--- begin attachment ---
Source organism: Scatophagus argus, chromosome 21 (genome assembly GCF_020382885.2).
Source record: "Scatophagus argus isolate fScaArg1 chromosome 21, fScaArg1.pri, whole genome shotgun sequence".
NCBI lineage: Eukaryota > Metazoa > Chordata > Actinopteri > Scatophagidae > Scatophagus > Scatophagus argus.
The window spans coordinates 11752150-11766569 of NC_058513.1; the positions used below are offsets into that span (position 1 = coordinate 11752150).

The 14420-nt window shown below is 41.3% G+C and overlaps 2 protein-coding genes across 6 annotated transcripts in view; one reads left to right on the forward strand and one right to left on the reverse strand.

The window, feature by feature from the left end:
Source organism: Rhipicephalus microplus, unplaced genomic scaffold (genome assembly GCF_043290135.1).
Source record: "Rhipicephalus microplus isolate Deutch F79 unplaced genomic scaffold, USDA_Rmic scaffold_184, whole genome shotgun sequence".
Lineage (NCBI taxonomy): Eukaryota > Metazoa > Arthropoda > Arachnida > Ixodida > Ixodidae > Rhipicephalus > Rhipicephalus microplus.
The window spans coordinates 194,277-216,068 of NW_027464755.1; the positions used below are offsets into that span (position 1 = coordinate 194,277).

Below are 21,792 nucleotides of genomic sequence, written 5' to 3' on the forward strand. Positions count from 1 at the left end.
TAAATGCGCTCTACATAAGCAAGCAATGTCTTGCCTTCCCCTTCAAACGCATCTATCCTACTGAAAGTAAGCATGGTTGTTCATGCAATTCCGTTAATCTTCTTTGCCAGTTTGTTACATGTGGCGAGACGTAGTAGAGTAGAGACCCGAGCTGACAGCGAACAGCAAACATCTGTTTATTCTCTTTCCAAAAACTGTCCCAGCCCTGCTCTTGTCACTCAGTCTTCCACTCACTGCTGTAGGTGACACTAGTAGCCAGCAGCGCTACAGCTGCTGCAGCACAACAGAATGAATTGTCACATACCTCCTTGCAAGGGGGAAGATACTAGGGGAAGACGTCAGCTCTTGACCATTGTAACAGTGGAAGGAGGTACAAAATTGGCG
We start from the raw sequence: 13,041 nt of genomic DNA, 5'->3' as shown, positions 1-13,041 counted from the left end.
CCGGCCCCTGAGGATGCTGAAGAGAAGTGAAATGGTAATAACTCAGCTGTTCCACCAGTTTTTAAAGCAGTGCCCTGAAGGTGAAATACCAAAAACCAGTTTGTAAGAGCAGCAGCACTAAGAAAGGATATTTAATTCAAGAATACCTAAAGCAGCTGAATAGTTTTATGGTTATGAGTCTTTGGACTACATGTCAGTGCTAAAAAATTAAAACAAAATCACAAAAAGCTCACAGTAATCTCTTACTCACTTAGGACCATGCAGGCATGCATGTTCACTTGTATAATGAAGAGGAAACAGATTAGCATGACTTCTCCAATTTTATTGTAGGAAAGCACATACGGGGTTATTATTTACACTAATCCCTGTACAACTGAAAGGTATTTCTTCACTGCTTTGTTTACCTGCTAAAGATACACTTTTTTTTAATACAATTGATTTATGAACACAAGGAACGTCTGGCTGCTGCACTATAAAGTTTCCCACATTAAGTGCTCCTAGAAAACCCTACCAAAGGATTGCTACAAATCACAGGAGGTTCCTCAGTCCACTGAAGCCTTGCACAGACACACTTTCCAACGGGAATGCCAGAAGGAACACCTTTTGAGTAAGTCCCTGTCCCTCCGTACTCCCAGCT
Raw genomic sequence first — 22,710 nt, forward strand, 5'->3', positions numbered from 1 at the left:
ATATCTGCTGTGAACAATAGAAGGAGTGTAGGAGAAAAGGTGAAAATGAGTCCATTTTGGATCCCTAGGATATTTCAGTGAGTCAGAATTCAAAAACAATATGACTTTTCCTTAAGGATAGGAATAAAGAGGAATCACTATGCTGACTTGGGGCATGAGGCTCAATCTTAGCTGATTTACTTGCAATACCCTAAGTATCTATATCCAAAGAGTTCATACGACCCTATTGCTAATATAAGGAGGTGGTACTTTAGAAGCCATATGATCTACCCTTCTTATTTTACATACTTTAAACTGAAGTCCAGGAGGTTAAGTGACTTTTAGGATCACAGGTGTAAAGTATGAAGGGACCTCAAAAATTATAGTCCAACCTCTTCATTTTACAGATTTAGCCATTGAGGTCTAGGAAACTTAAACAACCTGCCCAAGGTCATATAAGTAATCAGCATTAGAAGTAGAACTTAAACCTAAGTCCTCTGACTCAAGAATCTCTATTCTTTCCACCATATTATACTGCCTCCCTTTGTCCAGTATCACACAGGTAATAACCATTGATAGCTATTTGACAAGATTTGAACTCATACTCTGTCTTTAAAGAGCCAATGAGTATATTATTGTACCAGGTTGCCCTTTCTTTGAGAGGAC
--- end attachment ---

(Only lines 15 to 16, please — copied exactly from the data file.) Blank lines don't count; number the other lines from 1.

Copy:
Raw genomic sequence first — 22,710 nt, forward strand, 5'->3', positions numbered from 1 at the left:
ATATCTGCTGTGAACAATAGAAGGAGTGTAGGAGAAAAGGTGAAAATGAGTCCATTTTGGATCCCTAGGATATTTCAGTGAGTCAGAATTCAAAAACAATATGACTTTTCCTTAAGGATAGGAATAAAGAGGAATCACTATGCTGACTTGGGGCATGAGGCTCAATCTTAGCTGATTTACTTGCAATACCCTAAGTATCTATATCCAAAGAGTTCATACGACCCTATTGCTAATATAAGGAGGTGGTACTTTAGAAGCCATATGATCTACCCTTCTTATTTTACATACTTTAAACTGAAGTCCAGGAGGTTAAGTGACTTTTAGGATCACAGGTGTAAAGTATGAAGGGACCTCAAAAATTATAGTCCAACCTCTTCATTTTACAGATTTAGCCATTGAGGTCTAGGAAACTTAAACAACCTGCCCAAGGTCATATAAGTAATCAGCATTAGAAGTAGAACTTAAACCTAAGTCCTCTGACTCAAGAATCTCTATTCTTTCCACCATATTATACTGCCTCCCTTTGTCCAGTATCACACAGGTAATAACCATTGATAGCTATTTGACAAGATTTGAACTCATACTCTGTCTTTAAAGAGCCAATGAGTATATTATTGTACCAGGTTGCCCTTTCTTTGAGAGGAC